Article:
Fanon, Freud and the psychological origins of colonial oppression

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2 Scopus citations


I use Freud's theory of the Oedipus complex to illuminate Fanon's diagnosis of the widespread breakdown of intersubjective relations in the colonial Antilles. I argue that the Oedipus complex is a system of symbolization that constitutes the subject as a unified self. The colonial context, however, makes this unification impossible. Fanon claims that what he calls the phobogenic object allows the subject to constitute itself in opposition to the world by directing the super-ego's aggression outward at this phobogenic object. However, once the Antillean child, who has previously considered itself non-black and has been structured by a black phobogenic object, "discovers" that it is itself black through contact with the white man, the direction of the super-ego is reversed and the super-ego attacks the black ego, which it understands as phobogenic. The result is the endemic condition of a feeling of inferiority among the colonial population. The only way out of this problem is a widespread reorganization of the process of social symbolization through revolutionary violence, in which the subject is stripped bare of its symbolic commitments and starts to reconstruct itself anew, reconstituting the colonial master as the phobogenic object instead.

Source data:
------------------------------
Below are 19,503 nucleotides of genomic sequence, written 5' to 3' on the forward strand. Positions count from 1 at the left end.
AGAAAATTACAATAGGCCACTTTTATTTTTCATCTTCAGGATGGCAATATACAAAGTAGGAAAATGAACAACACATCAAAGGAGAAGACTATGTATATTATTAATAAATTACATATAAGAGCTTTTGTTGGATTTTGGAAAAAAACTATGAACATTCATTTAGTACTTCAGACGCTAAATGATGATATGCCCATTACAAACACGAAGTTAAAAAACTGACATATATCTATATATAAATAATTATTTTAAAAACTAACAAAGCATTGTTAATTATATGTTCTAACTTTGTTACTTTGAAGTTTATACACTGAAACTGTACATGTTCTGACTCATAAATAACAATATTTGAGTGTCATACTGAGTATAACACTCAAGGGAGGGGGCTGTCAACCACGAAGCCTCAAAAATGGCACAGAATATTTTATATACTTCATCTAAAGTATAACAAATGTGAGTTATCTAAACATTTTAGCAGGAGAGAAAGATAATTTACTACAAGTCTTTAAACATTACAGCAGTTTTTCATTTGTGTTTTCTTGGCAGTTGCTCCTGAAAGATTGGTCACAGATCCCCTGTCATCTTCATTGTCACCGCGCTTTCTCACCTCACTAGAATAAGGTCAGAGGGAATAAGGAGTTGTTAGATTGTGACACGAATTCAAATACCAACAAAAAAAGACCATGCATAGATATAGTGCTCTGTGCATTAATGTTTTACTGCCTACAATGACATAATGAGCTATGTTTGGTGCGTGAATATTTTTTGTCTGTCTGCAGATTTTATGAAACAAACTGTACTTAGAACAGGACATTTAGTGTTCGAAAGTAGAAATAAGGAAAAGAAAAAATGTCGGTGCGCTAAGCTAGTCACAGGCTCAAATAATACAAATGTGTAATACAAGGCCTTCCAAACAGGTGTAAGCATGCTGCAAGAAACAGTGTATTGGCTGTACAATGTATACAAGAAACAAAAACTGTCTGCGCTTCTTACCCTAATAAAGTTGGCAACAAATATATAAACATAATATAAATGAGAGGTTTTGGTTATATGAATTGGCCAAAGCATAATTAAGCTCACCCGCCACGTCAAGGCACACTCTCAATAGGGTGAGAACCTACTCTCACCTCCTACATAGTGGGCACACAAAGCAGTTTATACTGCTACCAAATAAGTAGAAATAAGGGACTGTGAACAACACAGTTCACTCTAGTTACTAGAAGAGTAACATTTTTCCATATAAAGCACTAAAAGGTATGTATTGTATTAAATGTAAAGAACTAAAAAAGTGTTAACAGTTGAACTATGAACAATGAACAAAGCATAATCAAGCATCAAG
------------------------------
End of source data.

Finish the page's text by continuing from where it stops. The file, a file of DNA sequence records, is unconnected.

Original languageEnglish
Pages (from-to)67-83
Number of pages17
JournalPsychoanalysis, Culture and Society
Issue number1
StatePublished - Apr 1 2015

Bibliographical note

Publisher Copyright:
© 2015 Macmillan Publishers Ltd.


  • Colonialism
  • Fanon
  • Freud
  • Oppression
  • Philosophy

ASJC Scopus subject areas

  • Social Psychology
  • Health(social science)
  • Cultural Studies
  • Applied Psychology
  • Sociology and Political Science


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